Ministry provides caring presence to inmates
When one reflects on the many ways Christ invited his disciples to be his hands and feet, the call to visit the imprisoned might provoke some discomfort.
But through the archdiocese’s growing prison ministry, responding to Christ’s invitation is easier than ever, said John Messenheimer, the archdiocese’s prison ministry coordinator since October.
“The gentlemen very much appreciate your presence; they appreciate that someone is willing to spend time with them when they don’t have to,” Messenheimer said.
“The Gospel as a whole is a call to being our brothers’ and sisters’ keepers,” Messenheimer added. “In this life we have to balance personal responsibility with communal responsibility; we are called to act out in charity toward one another, and visiting the incarcerated is a way of doing so.”
The Ohio-born Messenheimer, 29, earned an undergraduate degree in criminal justice and a master of divinity from Harvard University, while gaining experience in hospital-based pastoral care and working with adults with intellectual disabilities. He said about 40 people currently are involved in the archdiocese’s prison ministry in some capacity.
“It’s as little as a lay volunteer who spends one day a month helping to facilitate a Mass or doing a visit in prison, to several deacons who are doing as many as 30 hours a week in prison work – offering Bible studies, education courses and visiting with inmates,” he said. “We are also fortunate to have many clergy who are wonderful, who (celebrate) Masses and offer confessions.”
To build its ministerial ranks, Messenheimer’s office is holding a series of orientation sessions to introduce men and women 21 and older to ways they can minister to inmates living in the 11 correctional facilities in the Archdiocese of New Orleans. Other than in special circumstances involving a group setting, prison ministry pairs men with men, and women with women. All personality types are amenable to prison ministry, Messenheimer said.
“The No. 1 pre-requisite is that you care – there is that common thread of (volunteers) wanting to be there, of caring about the inmates,” Messenheimer said, noting that in Louisiana prison culture, volunteers often use Bible study as a gateway to ministry. “Along with that comes being a good listener, being someone who will go in and express enthusiasm, and go in consistently, because a consistent presence is often what speaks louder than words in this environment.”
Messenheimer or another prison ministry veteran accompanies new volunteers on their prison visits until they feel comfortable. The Prison Ministry Office provides all necessary training and materials at orientation, which consists of two hour-long evening sessions. Prospective volunteers also must complete a three-hour online course through the National Institute of Corrections and undergo the state background check required of those who volunteer or work in Louisiana corrections facilities.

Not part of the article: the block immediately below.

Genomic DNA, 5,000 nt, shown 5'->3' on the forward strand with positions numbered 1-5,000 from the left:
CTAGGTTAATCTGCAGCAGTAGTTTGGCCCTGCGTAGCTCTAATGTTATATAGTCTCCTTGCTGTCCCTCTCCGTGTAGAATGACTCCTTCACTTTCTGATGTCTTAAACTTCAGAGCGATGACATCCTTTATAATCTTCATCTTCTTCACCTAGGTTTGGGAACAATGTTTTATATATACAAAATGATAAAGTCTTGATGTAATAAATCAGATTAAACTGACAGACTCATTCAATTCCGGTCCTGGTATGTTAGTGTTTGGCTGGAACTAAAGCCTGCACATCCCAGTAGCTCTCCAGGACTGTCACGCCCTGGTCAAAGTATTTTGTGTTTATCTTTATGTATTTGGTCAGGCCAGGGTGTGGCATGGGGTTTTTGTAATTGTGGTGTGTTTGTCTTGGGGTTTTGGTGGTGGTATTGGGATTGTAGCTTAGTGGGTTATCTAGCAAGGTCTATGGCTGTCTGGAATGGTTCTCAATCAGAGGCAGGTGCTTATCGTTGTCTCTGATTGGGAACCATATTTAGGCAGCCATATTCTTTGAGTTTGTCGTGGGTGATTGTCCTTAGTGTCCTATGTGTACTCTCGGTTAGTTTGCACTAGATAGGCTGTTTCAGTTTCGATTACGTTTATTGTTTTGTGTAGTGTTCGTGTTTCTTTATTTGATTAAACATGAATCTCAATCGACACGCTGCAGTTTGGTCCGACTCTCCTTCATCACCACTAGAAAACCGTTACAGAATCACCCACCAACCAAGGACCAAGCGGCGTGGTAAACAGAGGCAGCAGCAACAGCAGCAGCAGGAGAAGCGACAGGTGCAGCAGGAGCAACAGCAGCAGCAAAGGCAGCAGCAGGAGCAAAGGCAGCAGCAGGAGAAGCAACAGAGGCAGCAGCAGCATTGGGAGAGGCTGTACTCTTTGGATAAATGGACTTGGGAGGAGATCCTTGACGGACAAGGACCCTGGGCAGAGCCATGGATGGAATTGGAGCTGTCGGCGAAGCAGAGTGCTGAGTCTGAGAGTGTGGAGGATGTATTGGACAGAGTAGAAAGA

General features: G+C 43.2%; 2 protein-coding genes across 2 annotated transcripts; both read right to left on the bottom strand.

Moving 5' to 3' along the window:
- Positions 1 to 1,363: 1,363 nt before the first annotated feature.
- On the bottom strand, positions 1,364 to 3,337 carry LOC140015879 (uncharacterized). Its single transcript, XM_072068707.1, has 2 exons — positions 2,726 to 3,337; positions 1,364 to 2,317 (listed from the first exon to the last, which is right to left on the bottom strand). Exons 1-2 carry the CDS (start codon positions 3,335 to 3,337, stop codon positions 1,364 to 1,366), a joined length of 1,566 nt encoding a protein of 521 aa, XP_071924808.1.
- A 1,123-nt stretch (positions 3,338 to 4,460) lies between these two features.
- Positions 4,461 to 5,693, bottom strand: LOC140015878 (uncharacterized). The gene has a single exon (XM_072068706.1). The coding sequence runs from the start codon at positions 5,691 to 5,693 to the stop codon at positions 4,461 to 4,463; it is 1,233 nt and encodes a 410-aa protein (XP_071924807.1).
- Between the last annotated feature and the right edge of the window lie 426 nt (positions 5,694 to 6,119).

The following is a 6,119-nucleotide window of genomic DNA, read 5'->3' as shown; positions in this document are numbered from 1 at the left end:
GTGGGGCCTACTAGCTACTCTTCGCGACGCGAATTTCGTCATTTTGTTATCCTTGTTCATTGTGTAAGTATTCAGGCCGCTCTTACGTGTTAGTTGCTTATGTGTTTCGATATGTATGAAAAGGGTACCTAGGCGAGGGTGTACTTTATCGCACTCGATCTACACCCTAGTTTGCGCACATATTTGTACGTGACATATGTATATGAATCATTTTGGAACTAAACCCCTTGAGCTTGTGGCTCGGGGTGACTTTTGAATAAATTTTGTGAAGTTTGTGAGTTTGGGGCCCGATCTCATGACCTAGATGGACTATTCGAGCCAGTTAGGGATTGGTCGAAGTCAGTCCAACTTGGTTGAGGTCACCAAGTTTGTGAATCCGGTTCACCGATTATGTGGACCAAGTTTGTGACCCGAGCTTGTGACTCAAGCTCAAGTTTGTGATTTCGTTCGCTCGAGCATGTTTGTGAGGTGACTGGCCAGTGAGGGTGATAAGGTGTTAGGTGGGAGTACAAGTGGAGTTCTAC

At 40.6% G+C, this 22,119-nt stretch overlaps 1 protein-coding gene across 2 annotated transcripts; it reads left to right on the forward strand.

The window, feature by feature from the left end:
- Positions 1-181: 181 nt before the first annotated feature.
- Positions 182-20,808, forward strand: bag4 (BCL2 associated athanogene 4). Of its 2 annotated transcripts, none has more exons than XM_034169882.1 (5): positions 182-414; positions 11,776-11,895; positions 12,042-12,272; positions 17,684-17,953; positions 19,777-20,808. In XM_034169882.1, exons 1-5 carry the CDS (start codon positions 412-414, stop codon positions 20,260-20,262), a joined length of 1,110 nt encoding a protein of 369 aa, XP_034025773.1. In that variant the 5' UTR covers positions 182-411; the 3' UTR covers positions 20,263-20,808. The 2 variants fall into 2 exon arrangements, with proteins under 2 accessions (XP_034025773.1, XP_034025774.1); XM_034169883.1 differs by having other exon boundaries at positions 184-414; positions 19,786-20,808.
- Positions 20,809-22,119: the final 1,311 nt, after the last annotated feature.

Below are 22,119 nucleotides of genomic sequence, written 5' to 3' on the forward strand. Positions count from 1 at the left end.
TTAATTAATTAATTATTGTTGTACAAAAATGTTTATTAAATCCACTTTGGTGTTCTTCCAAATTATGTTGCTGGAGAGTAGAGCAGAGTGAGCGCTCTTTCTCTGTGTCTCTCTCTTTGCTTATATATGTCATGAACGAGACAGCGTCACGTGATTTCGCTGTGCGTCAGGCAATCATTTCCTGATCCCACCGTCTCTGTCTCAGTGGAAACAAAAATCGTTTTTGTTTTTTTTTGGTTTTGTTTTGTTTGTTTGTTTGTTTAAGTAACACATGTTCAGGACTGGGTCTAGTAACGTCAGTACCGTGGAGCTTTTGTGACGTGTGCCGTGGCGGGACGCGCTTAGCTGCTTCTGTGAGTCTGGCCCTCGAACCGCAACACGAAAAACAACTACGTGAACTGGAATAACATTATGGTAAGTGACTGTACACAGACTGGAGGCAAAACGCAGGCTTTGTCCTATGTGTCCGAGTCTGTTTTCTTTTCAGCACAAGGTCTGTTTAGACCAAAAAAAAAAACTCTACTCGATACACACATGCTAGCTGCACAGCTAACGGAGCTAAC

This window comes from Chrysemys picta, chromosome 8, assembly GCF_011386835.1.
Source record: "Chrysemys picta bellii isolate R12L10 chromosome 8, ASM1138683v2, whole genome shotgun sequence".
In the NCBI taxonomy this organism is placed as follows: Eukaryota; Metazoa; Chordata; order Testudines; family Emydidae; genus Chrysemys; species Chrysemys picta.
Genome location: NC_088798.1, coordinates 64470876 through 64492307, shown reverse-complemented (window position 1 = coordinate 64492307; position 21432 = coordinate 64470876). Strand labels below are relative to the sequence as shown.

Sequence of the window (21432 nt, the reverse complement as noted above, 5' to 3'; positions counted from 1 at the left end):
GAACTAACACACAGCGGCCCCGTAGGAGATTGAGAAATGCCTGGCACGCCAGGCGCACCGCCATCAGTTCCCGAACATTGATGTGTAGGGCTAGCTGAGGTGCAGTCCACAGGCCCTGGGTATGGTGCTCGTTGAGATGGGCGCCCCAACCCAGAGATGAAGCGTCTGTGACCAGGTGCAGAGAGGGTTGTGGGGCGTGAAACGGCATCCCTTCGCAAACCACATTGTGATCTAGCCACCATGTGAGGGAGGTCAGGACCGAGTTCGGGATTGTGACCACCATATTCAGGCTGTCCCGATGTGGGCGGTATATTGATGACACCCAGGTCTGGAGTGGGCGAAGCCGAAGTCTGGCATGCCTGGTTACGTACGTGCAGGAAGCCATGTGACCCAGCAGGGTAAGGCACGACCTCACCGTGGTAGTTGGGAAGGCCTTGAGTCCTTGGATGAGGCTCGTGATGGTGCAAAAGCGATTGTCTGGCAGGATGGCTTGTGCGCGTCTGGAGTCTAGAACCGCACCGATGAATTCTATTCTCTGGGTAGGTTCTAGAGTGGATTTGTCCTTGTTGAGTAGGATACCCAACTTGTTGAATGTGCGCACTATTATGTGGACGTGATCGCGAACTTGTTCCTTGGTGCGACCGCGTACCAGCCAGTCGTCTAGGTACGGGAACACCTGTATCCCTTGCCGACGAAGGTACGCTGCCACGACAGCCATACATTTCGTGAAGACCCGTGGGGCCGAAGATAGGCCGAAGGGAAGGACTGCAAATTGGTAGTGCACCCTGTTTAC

A pressing need
“America incarcerates more people per capita than any other nation in the world, and Louisiana incarcerates the most per capita in America, so we live in the No. 1 of the No. 1,” said Messenheimer, noting that the state houses more than 40,000 inmates.
“That’s a significant portion of the population living in circumstances that are not always conducive to fruitful living, (but) where the fields really are ripe for harvest,” he said. “They really are thirsty for spiritual care, thirsty for God, thirsty for human interaction.”
Messenheimer isn’t the only one bringing the issue to the fore: In an address last November on Catholics’ calling to minister to those behind bars, Pope Benedict XVI said the re-education of prisoners must be the defining feature of corrections systems throughout the world.
“That education most often happens through forms of spiritual care, through forms of evangelization, through forms of offering service and presence to those who are incarcerated,” Messenheimer said.
Messenheimer also hopes to expand local Catholic involvement in the Kairos Prison Ministry, an international ecumenical prison ministry with 400 chapters around the United States, including the local one at Rayburn Correctional Center in Angie, La. Kairos comes from the Greek “cursillo,” meaning “God’s special time.”
Kairos has teams of prison ministers facilitating monthly, four-day retreats at Rayburn in which inmates are invited into relationship with Christ through talks, prayer, group activities and follow-up “prayer and shares.”
Kairos also offers the option to serve on a “support team” outside prison walls. Volunteers involved in this aspect of the ministry prepare meals and help organize workshop materials.
“It’s encouraging to see people in prison open up and smile,” Messenheimer said.
The next orientation session for those wanting to learn more about the prison ministry will be April 23 at 6 p.m. at St. Peter Claver School, 1020 North Prieur St., New Orleans. Attendance at the orientation does not obligate a prospective volunteer to join the ministry, Messenheimer said.